Two died and 22 more were injured in an April 24th blast that ripped through the Lakeland sawmill in Prince George, British Columbia. In the immediate aftermath, the most important issues were how to comfort grieving families and how to deal with the sudden loss of one of the town’s major employers. But questions about climate change’s part in the disaster are surfacing.
The Prince George RCMP Media Relations Officer reported 49 workers were in Lakeland Mills when an explosion ripped through the plant around 9:45 p.m. The 25 in the planer mill escaped uninjured. The rest suffered injuries ranging from smoke inhalation to severe burns.
Workers in the province’s timber industry have reason to be nervous. Lakeland was the second northern B.C. sawmill to explode in two months. The first was Babine Forest Products outside of Burns Lake, B.C. Two men died in that blast as well. Another 19 were injured. About 250 people, nearly ten percent of the small town’s population, were thrown out of work. Every family in the tight-knit community was affected.
Climate Change May Be the Cause
As investigators track down the cause of the blasts, they may find the mills and their workers were casualties of climate change. The level of dust in both mills was high.
Anyone who has worked in or around a mill knows sawdust is a constant hazard. Only thorough, daily cleaning of buildings and equipment keeps the risk to acceptable levels.
Or at least it did until northern B.C.’s winters stopped being cold and snowy enough to ensure healthy forests and keep the mountain pine beetle in check. Bitterly cold winters, when the temperature dips to -40° C, help contain the insect’s spread. So do strong trees. With diminishing snow packs, trees lack sufficient water to endure summer drought conditions. The weakened trees are attractive hosts for the beetles. Beetle-killed trees are dry. Dry timber generates much more sawdust.
WorkSafeBC Orders Safety Reviews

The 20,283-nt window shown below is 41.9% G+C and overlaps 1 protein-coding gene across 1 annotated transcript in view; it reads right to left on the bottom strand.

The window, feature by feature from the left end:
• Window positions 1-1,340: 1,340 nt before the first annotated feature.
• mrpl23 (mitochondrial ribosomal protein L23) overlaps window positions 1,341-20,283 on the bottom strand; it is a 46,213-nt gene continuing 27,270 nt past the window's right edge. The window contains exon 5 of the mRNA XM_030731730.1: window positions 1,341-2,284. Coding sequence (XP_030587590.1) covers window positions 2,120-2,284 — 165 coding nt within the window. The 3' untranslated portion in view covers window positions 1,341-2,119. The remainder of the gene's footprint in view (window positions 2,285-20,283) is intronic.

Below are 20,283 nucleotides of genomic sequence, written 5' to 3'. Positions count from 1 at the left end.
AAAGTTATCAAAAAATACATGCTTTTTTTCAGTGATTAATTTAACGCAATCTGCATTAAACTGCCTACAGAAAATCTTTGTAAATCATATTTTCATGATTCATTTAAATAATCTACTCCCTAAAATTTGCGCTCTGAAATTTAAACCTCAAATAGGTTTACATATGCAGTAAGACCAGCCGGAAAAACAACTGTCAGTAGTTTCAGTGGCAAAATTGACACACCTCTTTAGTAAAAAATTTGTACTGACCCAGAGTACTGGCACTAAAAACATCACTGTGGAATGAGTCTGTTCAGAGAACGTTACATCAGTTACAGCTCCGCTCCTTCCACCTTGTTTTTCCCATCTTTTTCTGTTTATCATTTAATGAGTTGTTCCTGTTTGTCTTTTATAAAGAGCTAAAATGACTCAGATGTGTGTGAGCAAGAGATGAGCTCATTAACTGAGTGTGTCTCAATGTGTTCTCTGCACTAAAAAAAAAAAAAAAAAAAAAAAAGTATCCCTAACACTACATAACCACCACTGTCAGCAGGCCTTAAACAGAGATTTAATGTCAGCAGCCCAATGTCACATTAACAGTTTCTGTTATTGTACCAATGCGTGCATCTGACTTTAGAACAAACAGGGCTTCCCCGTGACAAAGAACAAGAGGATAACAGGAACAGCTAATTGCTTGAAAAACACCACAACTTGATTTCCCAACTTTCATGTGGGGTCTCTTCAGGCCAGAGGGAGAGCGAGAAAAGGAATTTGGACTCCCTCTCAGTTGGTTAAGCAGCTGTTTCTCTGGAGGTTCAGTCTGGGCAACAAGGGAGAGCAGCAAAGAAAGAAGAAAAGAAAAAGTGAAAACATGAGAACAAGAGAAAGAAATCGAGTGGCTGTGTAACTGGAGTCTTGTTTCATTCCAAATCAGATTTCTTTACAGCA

Beetle kill has ravaged forests in B.C. and beyond. The supply of green wood has been replaced by standing dead trees left behind as beetles move on to new food supplies. As the dry trees are milled, the quantity of sawdust increases and along with it the possibility of explosions.
WorkSafeBC’s response has been to take the unprecedented step of “issuing orders to all sawmill employers in B.C., directing them to conduct a full hazard identification, risk assessment, and safety review, with particular focus on combustible dust; dust accumulation; and potential ignition sources.”
The order does not mean WorkSafeBC has determined beetle-infested wood is to blame. It does mean that two similar explosions in three months are ringing alarm bells in an industry in flux.
Green, standing timber is in increasingly short supply. The only way mills can stay open and continue to employ workers in B.C.’s rural communities is by turning to the supply of beetle-killed wood.
All of the province’s sawmills are potentially at risk, as are those in Alberta, Montana, Wyoming and anywhere else where once-green stands of timber are now rust and grey reminders that adapting to climate change is not some challenge for the future. It is a reality for today.
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Photo of explosion from video posted by DANGLER76; photo of beetle-killed trees from V Smoothe via Flickr Creative Commons